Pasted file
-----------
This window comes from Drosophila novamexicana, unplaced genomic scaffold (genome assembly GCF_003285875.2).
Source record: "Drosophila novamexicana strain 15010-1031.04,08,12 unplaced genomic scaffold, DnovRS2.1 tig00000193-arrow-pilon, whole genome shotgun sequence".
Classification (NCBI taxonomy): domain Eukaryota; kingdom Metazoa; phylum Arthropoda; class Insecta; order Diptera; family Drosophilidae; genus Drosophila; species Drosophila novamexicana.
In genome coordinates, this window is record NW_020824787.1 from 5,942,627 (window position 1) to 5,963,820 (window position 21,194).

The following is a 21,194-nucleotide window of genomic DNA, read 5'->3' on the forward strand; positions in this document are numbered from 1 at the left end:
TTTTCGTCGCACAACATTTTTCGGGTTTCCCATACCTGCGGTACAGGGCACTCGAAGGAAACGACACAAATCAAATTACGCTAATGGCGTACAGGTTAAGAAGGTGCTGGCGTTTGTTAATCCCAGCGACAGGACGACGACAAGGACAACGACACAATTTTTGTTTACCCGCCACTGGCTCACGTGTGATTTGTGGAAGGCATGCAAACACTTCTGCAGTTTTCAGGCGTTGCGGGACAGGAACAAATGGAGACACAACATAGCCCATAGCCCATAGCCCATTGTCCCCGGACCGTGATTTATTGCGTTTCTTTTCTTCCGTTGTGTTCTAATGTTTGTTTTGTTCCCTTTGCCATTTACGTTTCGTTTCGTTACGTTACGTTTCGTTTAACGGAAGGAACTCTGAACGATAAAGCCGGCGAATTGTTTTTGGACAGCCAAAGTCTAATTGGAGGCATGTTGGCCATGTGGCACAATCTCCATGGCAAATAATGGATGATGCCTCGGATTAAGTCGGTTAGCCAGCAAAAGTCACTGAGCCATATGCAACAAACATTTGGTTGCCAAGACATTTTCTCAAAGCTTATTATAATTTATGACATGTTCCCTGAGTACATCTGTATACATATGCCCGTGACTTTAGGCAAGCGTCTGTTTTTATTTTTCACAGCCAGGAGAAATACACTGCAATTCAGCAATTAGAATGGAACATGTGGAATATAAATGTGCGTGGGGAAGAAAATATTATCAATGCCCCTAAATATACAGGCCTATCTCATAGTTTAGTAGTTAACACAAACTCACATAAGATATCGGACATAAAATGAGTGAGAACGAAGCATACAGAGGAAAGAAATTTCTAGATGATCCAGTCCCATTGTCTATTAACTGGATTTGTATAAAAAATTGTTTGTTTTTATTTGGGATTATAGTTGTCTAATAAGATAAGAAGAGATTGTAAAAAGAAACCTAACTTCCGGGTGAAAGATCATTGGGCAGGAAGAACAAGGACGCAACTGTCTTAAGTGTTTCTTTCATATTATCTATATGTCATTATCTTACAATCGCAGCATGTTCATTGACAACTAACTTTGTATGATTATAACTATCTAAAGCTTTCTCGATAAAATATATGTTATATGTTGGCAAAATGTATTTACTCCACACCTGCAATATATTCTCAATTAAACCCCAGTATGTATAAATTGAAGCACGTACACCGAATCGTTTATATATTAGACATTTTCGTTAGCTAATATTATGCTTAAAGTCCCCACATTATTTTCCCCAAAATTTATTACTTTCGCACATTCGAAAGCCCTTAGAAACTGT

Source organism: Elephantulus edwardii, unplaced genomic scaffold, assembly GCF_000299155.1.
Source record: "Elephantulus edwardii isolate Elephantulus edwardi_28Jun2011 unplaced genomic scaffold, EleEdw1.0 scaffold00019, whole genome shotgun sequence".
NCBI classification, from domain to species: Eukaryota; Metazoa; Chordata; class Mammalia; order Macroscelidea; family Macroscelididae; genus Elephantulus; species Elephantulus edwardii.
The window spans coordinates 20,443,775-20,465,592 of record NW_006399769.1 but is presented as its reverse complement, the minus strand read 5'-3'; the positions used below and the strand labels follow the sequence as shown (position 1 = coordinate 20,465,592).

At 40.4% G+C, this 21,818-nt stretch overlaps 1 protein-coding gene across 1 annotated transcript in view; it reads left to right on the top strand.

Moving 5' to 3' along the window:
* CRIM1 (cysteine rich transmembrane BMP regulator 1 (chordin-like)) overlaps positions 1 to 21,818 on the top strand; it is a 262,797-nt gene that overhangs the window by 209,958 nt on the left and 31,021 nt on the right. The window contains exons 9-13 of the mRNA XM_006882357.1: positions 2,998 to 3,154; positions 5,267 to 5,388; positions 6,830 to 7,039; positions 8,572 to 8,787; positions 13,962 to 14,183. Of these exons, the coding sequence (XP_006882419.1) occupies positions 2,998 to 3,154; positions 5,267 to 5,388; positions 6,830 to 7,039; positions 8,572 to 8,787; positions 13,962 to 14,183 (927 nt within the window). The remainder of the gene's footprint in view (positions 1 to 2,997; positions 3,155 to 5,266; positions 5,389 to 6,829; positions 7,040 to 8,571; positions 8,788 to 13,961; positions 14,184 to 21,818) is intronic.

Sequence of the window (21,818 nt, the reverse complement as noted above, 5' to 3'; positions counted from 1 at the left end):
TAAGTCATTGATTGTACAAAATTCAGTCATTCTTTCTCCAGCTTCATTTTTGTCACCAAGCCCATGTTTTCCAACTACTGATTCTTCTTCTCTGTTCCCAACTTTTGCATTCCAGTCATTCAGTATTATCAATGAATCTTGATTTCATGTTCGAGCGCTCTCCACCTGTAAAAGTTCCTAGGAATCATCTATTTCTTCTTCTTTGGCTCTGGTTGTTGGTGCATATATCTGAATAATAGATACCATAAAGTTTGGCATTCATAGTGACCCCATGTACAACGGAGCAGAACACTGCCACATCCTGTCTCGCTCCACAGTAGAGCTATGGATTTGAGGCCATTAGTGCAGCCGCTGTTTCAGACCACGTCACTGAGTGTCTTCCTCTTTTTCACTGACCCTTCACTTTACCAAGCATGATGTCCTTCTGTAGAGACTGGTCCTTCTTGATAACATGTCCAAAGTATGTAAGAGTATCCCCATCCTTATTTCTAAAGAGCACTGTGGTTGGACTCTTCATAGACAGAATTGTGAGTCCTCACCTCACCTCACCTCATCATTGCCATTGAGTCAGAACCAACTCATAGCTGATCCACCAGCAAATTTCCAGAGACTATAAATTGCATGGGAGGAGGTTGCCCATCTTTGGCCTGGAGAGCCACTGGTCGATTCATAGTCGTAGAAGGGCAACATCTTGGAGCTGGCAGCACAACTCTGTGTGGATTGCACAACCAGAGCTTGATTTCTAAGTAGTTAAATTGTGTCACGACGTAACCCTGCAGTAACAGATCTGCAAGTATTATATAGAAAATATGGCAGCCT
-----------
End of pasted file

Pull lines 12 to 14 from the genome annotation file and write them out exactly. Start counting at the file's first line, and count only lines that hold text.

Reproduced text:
Moving 5' to 3' along the window:
* CRIM1 (cysteine rich transmembrane BMP regulator 1 (chordin-like)) overlaps positions 1 to 21,818 on the top strand; it is a 262,797-nt gene that overhangs the window by 209,958 nt on the left and 31,021 nt on the right. The window contains exons 9-13 of the mRNA XM_006882357.1: positions 2,998 to 3,154; positions 5,267 to 5,388; positions 6,830 to 7,039; positions 8,572 to 8,787; positions 13,962 to 14,183. Of these exons, the coding sequence (XP_006882419.1) occupies positions 2,998 to 3,154; positions 5,267 to 5,388; positions 6,830 to 7,039; positions 8,572 to 8,787; positions 13,962 to 14,183 (927 nt within the window). The remainder of the gene's footprint in view (positions 1 to 2,997; positions 3,155 to 5,266; positions 5,389 to 6,829; positions 7,040 to 8,571; positions 8,788 to 13,961; positions 14,184 to 21,818) is intronic.

Sequence of the window (21,818 nt, the reverse complement as noted above, 5' to 3'; positions counted from 1 at the left end):